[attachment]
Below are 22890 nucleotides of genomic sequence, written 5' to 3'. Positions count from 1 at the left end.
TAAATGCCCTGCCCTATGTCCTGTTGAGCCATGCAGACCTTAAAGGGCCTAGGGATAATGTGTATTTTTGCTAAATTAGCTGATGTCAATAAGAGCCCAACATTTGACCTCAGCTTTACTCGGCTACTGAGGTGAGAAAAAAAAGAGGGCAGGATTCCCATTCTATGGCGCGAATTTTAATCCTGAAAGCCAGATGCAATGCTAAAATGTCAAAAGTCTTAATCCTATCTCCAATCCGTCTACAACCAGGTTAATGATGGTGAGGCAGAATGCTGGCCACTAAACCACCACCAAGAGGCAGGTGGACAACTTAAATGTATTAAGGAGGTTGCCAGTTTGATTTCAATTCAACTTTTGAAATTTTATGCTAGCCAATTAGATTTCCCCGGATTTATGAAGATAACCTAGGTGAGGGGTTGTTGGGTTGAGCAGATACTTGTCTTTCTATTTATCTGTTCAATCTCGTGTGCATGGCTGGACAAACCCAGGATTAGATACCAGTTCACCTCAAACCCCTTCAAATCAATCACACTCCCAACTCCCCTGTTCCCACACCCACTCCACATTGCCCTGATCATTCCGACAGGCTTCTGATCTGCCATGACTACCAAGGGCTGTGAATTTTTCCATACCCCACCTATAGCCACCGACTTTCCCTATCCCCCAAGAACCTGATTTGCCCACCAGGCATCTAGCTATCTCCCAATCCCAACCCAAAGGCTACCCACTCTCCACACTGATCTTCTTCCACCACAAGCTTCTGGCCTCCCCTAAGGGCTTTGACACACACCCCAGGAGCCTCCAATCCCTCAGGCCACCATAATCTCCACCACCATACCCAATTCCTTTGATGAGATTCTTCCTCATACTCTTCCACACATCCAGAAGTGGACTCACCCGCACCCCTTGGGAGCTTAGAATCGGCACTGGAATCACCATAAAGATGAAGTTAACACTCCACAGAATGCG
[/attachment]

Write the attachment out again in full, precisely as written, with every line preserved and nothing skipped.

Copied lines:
Below are 22890 nucleotides of genomic sequence, written 5' to 3'. Positions count from 1 at the left end.
TAAATGCCCTGCCCTATGTCCTGTTGAGCCATGCAGACCTTAAAGGGCCTAGGGATAATGTGTATTTTTGCTAAATTAGCTGATGTCAATAAGAGCCCAACATTTGACCTCAGCTTTACTCGGCTACTGAGGTGAGAAAAAAAAGAGGGCAGGATTCCCATTCTATGGCGCGAATTTTAATCCTGAAAGCCAGATGCAATGCTAAAATGTCAAAAGTCTTAATCCTATCTCCAATCCGTCTACAACCAGGTTAATGATGGTGAGGCAGAATGCTGGCCACTAAACCACCACCAAGAGGCAGGTGGACAACTTAAATGTATTAAGGAGGTTGCCAGTTTGATTTCAATTCAACTTTTGAAATTTTATGCTAGCCAATTAGATTTCCCCGGATTTATGAAGATAACCTAGGTGAGGGGTTGTTGGGTTGAGCAGATACTTGTCTTTCTATTTATCTGTTCAATCTCGTGTGCATGGCTGGACAAACCCAGGATTAGATACCAGTTCACCTCAAACCCCTTCAAATCAATCACACTCCCAACTCCCCTGTTCCCACACCCACTCCACATTGCCCTGATCATTCCGACAGGCTTCTGATCTGCCATGACTACCAAGGGCTGTGAATTTTTCCATACCCCACCTATAGCCACCGACTTTCCCTATCCCCCAAGAACCTGATTTGCCCACCAGGCATCTAGCTATCTCCCAATCCCAACCCAAAGGCTACCCACTCTCCACACTGATCTTCTTCCACCACAAGCTTCTGGCCTCCCCTAAGGGCTTTGACACACACCCCAGGAGCCTCCAATCCCTCAGGCCACCATAATCTCCACCACCATACCCAATTCCTTTGATGAGATTCTTCCTCATACTCTTCCACACATCCAGAAGTGGACTCACCCGCACCCCTTGGGAGCTTAGAATCGGCACTGGAATCACCATAAAGATGAAGTTAACACTCCACAGAATGCG